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History and where the beauty of digital banking stops for customers

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By Sonny Aragba-Akpore

Despite the beauty associated with the advent of digital banking, the pitfalls are unbearable to victims.
From about 1987, when banks introduced technology into their banking operations, it was received with excitement by Nigerians who saw this as prayer answered.

Their reasons were practically understandable especially coming from the drudgery of “tally number“, a common experience in the days of analogue banking when customers had to wait in long queues for cashiers to leaf through dust-caked ledgers to fish out account holders details and balances before they could be paid.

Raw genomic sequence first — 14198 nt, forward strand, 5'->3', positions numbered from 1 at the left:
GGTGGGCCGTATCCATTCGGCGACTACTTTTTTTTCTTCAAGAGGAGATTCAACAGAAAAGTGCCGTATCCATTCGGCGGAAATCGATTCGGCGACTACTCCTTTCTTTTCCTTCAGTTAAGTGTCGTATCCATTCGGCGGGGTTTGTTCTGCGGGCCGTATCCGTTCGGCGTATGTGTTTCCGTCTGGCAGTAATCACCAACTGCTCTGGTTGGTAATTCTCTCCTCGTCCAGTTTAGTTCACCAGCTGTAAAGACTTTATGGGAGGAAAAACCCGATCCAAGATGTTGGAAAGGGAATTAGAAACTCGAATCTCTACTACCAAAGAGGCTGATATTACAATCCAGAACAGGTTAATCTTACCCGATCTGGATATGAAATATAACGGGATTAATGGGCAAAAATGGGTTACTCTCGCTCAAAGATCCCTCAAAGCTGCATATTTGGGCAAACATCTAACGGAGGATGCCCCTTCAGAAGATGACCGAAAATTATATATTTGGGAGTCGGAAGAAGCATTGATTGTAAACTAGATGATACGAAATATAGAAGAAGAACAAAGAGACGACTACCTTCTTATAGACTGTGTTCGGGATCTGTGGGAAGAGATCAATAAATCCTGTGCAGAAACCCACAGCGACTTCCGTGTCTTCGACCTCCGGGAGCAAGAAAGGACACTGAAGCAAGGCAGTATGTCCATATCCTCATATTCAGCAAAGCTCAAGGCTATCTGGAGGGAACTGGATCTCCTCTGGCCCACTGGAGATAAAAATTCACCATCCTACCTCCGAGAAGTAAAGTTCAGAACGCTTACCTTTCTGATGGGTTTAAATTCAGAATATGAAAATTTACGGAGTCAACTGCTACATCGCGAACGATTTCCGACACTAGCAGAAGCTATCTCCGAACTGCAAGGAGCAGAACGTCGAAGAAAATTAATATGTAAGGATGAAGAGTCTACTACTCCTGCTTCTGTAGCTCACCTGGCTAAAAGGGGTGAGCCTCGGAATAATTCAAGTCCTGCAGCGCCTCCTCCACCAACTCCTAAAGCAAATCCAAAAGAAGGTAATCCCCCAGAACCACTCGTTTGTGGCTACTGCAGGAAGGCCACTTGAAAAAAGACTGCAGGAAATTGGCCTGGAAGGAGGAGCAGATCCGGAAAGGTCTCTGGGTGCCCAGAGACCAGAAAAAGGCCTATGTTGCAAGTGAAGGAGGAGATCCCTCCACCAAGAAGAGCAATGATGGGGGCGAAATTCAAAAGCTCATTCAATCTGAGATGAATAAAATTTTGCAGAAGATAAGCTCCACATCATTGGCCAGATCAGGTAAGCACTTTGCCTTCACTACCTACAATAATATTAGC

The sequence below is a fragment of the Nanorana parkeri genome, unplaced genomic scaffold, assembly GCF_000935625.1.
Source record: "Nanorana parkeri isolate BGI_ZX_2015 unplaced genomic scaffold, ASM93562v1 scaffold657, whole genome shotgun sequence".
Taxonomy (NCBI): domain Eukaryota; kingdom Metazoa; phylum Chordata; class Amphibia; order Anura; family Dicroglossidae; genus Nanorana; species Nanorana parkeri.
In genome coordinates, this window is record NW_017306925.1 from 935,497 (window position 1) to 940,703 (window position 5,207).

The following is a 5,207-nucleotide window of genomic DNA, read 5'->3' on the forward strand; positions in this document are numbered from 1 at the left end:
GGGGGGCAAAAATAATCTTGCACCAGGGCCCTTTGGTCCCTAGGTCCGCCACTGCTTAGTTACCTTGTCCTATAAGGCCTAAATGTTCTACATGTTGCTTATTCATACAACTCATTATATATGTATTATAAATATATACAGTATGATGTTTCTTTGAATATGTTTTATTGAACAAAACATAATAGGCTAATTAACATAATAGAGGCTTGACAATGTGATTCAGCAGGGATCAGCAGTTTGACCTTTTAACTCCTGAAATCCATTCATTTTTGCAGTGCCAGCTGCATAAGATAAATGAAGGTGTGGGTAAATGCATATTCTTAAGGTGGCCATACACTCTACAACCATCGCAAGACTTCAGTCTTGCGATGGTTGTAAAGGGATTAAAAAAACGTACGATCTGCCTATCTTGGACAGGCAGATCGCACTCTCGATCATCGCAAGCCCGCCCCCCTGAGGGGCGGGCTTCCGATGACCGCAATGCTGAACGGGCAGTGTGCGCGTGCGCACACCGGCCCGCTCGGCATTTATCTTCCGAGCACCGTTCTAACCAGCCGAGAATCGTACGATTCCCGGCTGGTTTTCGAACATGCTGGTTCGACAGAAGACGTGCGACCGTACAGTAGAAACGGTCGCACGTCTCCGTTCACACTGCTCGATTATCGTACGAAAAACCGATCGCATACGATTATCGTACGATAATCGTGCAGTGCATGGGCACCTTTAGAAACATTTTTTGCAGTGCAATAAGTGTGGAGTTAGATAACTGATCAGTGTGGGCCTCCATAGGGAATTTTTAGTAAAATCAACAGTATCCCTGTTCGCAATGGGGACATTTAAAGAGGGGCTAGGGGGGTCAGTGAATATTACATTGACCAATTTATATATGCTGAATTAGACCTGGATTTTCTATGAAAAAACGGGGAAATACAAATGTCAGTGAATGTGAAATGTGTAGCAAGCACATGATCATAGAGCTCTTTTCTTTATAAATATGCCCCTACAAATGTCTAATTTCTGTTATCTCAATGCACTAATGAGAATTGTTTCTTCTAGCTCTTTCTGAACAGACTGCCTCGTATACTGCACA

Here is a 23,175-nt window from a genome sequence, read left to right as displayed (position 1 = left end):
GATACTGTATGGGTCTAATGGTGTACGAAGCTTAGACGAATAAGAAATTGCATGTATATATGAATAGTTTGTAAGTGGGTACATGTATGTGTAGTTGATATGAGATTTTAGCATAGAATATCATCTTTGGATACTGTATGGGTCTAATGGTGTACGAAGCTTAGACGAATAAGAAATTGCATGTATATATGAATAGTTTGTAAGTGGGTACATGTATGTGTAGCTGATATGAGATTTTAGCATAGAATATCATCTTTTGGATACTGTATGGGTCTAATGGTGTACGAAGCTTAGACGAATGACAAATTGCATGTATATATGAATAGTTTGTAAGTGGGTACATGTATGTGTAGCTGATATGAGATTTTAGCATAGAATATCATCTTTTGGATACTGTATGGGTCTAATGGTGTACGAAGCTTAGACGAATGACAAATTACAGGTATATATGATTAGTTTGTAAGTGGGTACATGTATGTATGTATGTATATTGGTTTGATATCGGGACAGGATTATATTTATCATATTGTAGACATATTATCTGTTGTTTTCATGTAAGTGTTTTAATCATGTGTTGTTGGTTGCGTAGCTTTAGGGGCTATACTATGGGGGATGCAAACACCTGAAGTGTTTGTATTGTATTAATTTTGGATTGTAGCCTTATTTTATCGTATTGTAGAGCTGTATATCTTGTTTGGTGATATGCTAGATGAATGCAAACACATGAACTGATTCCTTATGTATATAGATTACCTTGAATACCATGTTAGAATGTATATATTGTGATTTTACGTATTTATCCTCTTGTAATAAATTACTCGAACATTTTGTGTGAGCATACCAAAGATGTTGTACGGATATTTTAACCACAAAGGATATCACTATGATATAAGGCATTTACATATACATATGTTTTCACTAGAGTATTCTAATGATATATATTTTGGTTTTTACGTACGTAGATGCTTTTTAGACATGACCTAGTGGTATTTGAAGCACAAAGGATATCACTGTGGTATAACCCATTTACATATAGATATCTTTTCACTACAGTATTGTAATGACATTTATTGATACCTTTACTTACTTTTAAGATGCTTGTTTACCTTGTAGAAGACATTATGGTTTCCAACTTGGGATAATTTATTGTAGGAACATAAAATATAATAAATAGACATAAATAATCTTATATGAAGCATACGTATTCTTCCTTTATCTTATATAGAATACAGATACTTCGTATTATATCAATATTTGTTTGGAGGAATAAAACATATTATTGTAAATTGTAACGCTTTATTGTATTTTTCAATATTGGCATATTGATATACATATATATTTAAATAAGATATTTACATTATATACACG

Automatic Teller Machines (ATMs) were not readily available  until 1989 when National Cash Register (NCR) West Africa Limited carried out a pilot phase for Societe General Bank,(now defunct ) which was the pioneer in ATM services.It was closely followed by First Bank Nigeria PLC in 1990.

Before then, customers were limited to banking halls dogged by long hours wait to pick their money.
Painful as the experiences were, life had to go on.

Then the banks began the electronic banking (e-banking) processes to herald new experiences especially for ease of transactions through digital means.

Post Structural Adjustment Programme (SAP) era was when Technology began to make meaningful inroads into the banking sector even when the conservatives had their own misgivings/reservations and held back, not accepting it immediately. But Nigeria must creep away from the outskirts of globalisation and the banks and financial institutions manifested this early enough.